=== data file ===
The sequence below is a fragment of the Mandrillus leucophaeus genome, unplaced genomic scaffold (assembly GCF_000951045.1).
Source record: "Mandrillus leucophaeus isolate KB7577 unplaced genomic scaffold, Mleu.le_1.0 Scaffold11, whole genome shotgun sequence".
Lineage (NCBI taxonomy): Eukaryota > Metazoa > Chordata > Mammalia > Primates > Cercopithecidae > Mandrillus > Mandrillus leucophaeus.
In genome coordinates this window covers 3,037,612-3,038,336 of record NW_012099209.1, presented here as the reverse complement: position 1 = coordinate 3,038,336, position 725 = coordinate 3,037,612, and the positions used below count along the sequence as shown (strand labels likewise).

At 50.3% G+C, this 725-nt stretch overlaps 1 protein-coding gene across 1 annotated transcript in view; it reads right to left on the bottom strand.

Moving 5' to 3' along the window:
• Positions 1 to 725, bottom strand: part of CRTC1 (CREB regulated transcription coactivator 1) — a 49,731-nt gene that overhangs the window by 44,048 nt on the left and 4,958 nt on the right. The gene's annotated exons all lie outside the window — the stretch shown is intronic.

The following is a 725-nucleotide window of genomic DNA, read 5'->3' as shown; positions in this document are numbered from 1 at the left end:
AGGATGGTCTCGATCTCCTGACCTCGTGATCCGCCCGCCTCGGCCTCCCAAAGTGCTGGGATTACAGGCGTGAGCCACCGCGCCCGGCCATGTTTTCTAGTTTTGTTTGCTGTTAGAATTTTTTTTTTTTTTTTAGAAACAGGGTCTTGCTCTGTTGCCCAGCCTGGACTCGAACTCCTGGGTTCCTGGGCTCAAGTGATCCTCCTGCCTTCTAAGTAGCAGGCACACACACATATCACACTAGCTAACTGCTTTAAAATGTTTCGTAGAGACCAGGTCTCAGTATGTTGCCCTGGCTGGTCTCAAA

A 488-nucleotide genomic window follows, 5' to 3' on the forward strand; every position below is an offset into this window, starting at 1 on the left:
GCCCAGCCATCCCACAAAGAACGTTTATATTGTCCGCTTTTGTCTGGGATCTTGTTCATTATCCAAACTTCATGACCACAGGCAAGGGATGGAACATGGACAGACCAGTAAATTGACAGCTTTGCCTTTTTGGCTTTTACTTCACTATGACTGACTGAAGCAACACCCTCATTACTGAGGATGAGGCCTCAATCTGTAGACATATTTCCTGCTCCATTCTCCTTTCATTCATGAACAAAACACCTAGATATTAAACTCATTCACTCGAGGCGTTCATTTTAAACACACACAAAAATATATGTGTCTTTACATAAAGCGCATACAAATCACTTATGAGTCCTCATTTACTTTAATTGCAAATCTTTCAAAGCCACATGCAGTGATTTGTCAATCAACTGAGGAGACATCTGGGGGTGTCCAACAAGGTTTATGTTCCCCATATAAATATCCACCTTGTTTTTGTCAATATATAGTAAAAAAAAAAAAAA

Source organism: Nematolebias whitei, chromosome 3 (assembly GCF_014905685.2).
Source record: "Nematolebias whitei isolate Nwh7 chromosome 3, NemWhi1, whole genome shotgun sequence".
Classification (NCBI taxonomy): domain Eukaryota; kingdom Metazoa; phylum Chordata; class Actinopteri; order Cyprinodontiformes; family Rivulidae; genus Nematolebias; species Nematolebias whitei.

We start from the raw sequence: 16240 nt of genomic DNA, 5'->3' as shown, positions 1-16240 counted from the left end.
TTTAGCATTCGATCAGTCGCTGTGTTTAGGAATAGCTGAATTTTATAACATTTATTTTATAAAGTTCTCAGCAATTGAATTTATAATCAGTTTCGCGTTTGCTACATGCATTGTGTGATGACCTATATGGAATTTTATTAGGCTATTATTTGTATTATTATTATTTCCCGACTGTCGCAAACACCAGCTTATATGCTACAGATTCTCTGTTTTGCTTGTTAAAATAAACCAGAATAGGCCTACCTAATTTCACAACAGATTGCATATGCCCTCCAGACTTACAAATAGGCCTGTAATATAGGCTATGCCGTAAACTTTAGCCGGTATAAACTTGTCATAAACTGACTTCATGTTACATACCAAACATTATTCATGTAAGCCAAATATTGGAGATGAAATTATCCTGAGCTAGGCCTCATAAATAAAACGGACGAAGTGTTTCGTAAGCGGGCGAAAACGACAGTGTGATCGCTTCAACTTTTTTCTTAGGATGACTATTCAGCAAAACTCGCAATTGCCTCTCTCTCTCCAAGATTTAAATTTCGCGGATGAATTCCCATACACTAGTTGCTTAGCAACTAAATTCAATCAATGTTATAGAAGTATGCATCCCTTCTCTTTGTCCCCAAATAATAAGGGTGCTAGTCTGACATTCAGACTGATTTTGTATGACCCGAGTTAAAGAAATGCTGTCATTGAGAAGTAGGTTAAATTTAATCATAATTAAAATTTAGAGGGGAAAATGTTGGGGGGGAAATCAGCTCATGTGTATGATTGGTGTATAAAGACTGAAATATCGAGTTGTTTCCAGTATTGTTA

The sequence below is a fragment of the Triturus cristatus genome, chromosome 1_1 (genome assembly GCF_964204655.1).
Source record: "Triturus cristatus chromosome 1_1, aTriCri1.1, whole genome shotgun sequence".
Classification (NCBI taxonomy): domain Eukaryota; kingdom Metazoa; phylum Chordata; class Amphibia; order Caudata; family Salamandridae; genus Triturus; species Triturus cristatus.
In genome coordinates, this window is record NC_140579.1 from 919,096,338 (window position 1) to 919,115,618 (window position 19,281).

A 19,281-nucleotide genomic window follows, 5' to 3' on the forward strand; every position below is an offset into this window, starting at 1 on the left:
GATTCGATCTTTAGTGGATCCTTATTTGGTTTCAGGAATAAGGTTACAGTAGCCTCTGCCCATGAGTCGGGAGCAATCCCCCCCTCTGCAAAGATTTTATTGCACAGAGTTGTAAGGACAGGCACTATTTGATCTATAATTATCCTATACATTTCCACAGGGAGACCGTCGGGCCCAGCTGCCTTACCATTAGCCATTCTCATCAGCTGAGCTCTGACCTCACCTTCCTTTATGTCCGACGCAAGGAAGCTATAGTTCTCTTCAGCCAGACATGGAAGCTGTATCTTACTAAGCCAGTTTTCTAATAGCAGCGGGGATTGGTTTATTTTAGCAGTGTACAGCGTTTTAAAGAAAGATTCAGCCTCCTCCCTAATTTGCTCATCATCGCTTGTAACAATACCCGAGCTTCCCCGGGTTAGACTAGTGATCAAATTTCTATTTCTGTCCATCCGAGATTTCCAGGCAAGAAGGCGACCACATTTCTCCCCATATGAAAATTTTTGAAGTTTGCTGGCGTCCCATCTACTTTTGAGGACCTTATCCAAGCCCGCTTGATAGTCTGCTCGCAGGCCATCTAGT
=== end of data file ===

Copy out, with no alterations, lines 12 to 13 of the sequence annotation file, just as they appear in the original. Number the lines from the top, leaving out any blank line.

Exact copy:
Source organism: Nematolebias whitei, chromosome 3 (assembly GCF_014905685.2).
Source record: "Nematolebias whitei isolate Nwh7 chromosome 3, NemWhi1, whole genome shotgun sequence".